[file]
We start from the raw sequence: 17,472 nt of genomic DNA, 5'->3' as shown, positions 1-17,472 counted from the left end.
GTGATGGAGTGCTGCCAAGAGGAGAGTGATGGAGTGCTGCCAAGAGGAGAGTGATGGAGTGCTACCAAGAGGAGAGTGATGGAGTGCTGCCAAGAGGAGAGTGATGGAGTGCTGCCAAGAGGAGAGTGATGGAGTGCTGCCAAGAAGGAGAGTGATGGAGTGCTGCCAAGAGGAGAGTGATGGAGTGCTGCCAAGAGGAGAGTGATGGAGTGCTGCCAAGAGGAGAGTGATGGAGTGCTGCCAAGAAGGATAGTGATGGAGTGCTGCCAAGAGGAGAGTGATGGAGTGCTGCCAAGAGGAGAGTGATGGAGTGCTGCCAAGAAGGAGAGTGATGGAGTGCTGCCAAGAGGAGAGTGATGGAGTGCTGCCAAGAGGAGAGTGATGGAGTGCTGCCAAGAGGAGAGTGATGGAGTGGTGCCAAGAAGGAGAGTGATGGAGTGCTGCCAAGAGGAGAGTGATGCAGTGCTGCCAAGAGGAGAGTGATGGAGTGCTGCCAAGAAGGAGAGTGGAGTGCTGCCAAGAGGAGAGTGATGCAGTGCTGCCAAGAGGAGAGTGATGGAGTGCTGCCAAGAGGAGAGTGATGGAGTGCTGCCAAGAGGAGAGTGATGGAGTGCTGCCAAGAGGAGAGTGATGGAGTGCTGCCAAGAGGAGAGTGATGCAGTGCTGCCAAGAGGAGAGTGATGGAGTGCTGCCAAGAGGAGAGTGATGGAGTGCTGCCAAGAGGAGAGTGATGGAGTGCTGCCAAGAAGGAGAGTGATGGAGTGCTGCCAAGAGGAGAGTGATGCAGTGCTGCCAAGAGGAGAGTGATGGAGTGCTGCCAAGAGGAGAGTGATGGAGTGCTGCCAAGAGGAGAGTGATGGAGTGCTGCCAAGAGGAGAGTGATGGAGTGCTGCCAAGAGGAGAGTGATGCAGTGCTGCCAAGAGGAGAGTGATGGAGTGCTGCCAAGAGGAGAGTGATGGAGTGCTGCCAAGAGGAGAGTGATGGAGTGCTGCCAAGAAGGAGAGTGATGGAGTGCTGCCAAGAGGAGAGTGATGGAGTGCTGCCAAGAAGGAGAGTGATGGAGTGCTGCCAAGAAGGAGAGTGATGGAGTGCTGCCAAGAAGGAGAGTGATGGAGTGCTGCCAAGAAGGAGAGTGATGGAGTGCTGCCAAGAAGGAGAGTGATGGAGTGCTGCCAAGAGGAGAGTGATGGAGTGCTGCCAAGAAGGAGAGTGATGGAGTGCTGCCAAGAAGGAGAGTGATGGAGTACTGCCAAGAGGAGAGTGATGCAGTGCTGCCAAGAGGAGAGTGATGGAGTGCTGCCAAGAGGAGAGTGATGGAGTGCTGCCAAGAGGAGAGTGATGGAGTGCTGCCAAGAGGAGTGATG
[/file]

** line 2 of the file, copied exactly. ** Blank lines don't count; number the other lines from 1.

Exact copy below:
GTGATGGAGTGCTGCCAAGAGGAGAGTGATGGAGTGCTGCCAAGAGGAGAGTGATGGAGTGCTACCAAGAGGAGAGTGATGGAGTGCTGCCAAGAGGAGAGTGATGGAGTGCTGCCAAGAGGAGAGTGATGGAGTGCTGCCAAGAAGGAGAGTGATGGAGTGCTGCCAAGAGGAGAGTGATGGAGTGCTGCCAAGAGGAGAGTGATGGAGTGCTGCCAAGAGGAGAGTGATGGAGTGCTGCCAAGAAGGATAGTGATGGAGTGCTGCCAAGAGGAGAGTGATGGAGTGCTGCCAAGAGGAGAGTGATGGAGTGCTGCCAAGAAGGAGAGTGATGGAGTGCTGCCAAGAGGAGAGTGATGGAGTGCTGCCAAGAGGAGAGTGATGGAGTGCTGCCAAGAGGAGAGTGATGGAGTGGTGCCAAGAAGGAGAGTGATGGAGTGCTGCCAAGAGGAGAGTGATGCAGTGCTGCCAAGAGGAGAGTGATGGAGTGCTGCCAAGAAGGAGAGTGGAGTGCTGCCAAGAGGAGAGTGATGCAGTGCTGCCAAGAGGAGAGTGATGGAGTGCTGCCAAGAGGAGAGTGATGGAGTGCTGCCAAGAGGAGAGTGATGGAGTGCTGCCAAGAGGAGAGTGATGGAGTGCTGCCAAGAGGAGAGTGATGCAGTGCTGCCAAGAGGAGAGTGATGGAGTGCTGCCAAGAGGAGAGTGATGGAGTGCTGCCAAGAGGAGAGTGATGGAGTGCTGCCAAGAAGGAGAGTGATGGAGTGCTGCCAAGAGGAGAGTGATGCAGTGCTGCCAAGAGGAGAGTGATGGAGTGCTGCCAAGAGGAGAGTGATGGAGTGCTGCCAAGAGGAGAGTGATGGAGTGCTGCCAAGAGGAGAGTGATGGAGTGCTGCCAAGAGGAGAGTGATGCAGTGCTGCCAAGAGGAGAGTGATGGAGTGCTGCCAAGAGGAGAGTGATGGAGTGCTGCCAAGAGGAGAGTGATGGAGTGCTGCCAAGAAGGAGAGTGATGGAGTGCTGCCAAGAGGAGAGTGATGGAGTGCTGCCAAGAAGGAGAGTGATGGAGTGCTGCCAAGAAGGAGAGTGATGGAGTGCTGCCAAGAAGGAGAGTGATGGAGTGCTGCCAAGAAGGAGAGTGATGGAGTGCTGCCAAGAAGGAGAGTGATGGAGTGCTGCCAAGAGGAGAGTGATGGAGTGCTGCCAAGAAGGAGAGTGATGGAGTGCTGCCAAGAAGGAGAGTGATGGAGTACTGCCAAGAGGAGAGTGATGCAGTGCTGCCAAGAGGAGAGTGATGGAGTGCTGCCAAGAGGAGAGTGATGGAGTGCTGCCAAGAGGAGAGTGATGGAGTGCTGCCAAGAGGAGTGATG